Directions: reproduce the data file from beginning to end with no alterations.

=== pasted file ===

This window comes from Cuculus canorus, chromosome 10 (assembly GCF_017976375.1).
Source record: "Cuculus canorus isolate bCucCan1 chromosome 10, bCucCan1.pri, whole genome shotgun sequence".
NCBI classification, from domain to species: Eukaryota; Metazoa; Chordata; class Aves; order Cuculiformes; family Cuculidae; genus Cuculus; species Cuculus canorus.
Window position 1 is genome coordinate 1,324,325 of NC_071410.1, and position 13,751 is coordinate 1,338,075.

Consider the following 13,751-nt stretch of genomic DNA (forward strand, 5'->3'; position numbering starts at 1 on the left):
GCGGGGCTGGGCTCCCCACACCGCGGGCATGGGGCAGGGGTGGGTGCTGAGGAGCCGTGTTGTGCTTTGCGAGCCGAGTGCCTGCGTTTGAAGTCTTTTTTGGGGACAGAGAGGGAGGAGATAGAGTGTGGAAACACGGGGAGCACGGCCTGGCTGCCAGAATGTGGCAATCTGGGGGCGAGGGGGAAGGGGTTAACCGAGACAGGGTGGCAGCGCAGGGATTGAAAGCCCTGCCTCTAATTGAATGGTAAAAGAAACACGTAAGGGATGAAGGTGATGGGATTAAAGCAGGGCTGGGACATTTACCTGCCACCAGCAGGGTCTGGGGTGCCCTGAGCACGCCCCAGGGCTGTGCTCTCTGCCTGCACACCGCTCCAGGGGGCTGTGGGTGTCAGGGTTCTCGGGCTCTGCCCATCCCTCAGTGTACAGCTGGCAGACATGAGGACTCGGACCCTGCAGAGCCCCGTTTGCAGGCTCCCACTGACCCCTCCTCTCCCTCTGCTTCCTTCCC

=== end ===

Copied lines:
This window comes from Cuculus canorus, chromosome 10 (assembly GCF_017976375.1).
Source record: "Cuculus canorus isolate bCucCan1 chromosome 10, bCucCan1.pri, whole genome shotgun sequence".
NCBI classification, from domain to species: Eukaryota; Metazoa; Chordata; class Aves; order Cuculiformes; family Cuculidae; genus Cuculus; species Cuculus canorus.
Window position 1 is genome coordinate 1,324,325 of NC_071410.1, and position 13,751 is coordinate 1,338,075.

Consider the following 13,751-nt stretch of genomic DNA (forward strand, 5'->3'; position numbering starts at 1 on the left):
GCGGGGCTGGGCTCCCCACACCGCGGGCATGGGGCAGGGGTGGGTGCTGAGGAGCCGTGTTGTGCTTTGCGAGCCGAGTGCCTGCGTTTGAAGTCTTTTTTGGGGACAGAGAGGGAGGAGATAGAGTGTGGAAACACGGGGAGCACGGCCTGGCTGCCAGAATGTGGCAATCTGGGGGCGAGGGGGAAGGGGTTAACCGAGACAGGGTGGCAGCGCAGGGATTGAAAGCCCTGCCTCTAATTGAATGGTAAAAGAAACACGTAAGGGATGAAGGTGATGGGATTAAAGCAGGGCTGGGACATTTACCTGCCACCAGCAGGGTCTGGGGTGCCCTGAGCACGCCCCAGGGCTGTGCTCTCTGCCTGCACACCGCTCCAGGGGGCTGTGGGTGTCAGGGTTCTCGGGCTCTGCCCATCCCTCAGTGTACAGCTGGCAGACATGAGGACTCGGACCCTGCAGAGCCCCGTTTGCAGGCTCCCACTGACCCCTCCTCTCCCTCTGCTTCCTTCCC